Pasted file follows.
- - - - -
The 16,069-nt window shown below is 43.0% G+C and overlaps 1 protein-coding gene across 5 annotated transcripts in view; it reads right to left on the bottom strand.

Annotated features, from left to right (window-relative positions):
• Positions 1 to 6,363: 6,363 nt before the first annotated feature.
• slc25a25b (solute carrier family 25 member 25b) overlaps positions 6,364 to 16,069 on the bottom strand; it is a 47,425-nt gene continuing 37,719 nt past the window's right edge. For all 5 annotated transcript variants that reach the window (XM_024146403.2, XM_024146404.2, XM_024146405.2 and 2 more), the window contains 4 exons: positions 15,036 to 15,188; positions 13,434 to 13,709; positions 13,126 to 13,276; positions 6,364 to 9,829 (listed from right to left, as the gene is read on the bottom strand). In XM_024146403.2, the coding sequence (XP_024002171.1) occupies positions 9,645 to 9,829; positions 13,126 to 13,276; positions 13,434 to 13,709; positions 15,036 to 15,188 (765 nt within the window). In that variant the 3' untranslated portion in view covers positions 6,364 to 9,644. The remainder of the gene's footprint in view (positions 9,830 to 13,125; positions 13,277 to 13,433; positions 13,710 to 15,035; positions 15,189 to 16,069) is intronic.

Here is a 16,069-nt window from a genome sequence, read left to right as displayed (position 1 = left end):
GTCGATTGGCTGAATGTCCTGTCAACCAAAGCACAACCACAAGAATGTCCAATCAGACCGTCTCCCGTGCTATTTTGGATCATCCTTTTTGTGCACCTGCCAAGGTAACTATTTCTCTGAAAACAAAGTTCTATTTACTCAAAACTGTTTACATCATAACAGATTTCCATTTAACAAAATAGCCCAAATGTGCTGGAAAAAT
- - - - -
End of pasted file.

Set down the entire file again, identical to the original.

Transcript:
The 16,069-nt window shown below is 43.0% G+C and overlaps 1 protein-coding gene across 5 annotated transcripts in view; it reads right to left on the bottom strand.

Annotated features, from left to right (window-relative positions):
• Positions 1 to 6,363: 6,363 nt before the first annotated feature.
• slc25a25b (solute carrier family 25 member 25b) overlaps positions 6,364 to 16,069 on the bottom strand; it is a 47,425-nt gene continuing 37,719 nt past the window's right edge. For all 5 annotated transcript variants that reach the window (XM_024146403.2, XM_024146404.2, XM_024146405.2 and 2 more), the window contains 4 exons: positions 15,036 to 15,188; positions 13,434 to 13,709; positions 13,126 to 13,276; positions 6,364 to 9,829 (listed from right to left, as the gene is read on the bottom strand). In XM_024146403.2, the coding sequence (XP_024002171.1) occupies positions 9,645 to 9,829; positions 13,126 to 13,276; positions 13,434 to 13,709; positions 15,036 to 15,188 (765 nt within the window). In that variant the 3' untranslated portion in view covers positions 6,364 to 9,644. The remainder of the gene's footprint in view (positions 9,830 to 13,125; positions 13,277 to 13,433; positions 13,710 to 15,035; positions 15,189 to 16,069) is intronic.

Here is a 16,069-nt window from a genome sequence, read left to right as displayed (position 1 = left end):
GTCGATTGGCTGAATGTCCTGTCAACCAAAGCACAACCACAAGAATGTCCAATCAGACCGTCTCCCGTGCTATTTTGGATCATCCTTTTTGTGCACCTGCCAAGGTAACTATTTCTCTGAAAACAAAGTTCTATTTACTCAAAACTGTTTACATCATAACAGATTTCCATTTAACAAAATAGCCCAAATGTGCTGGAAAAAT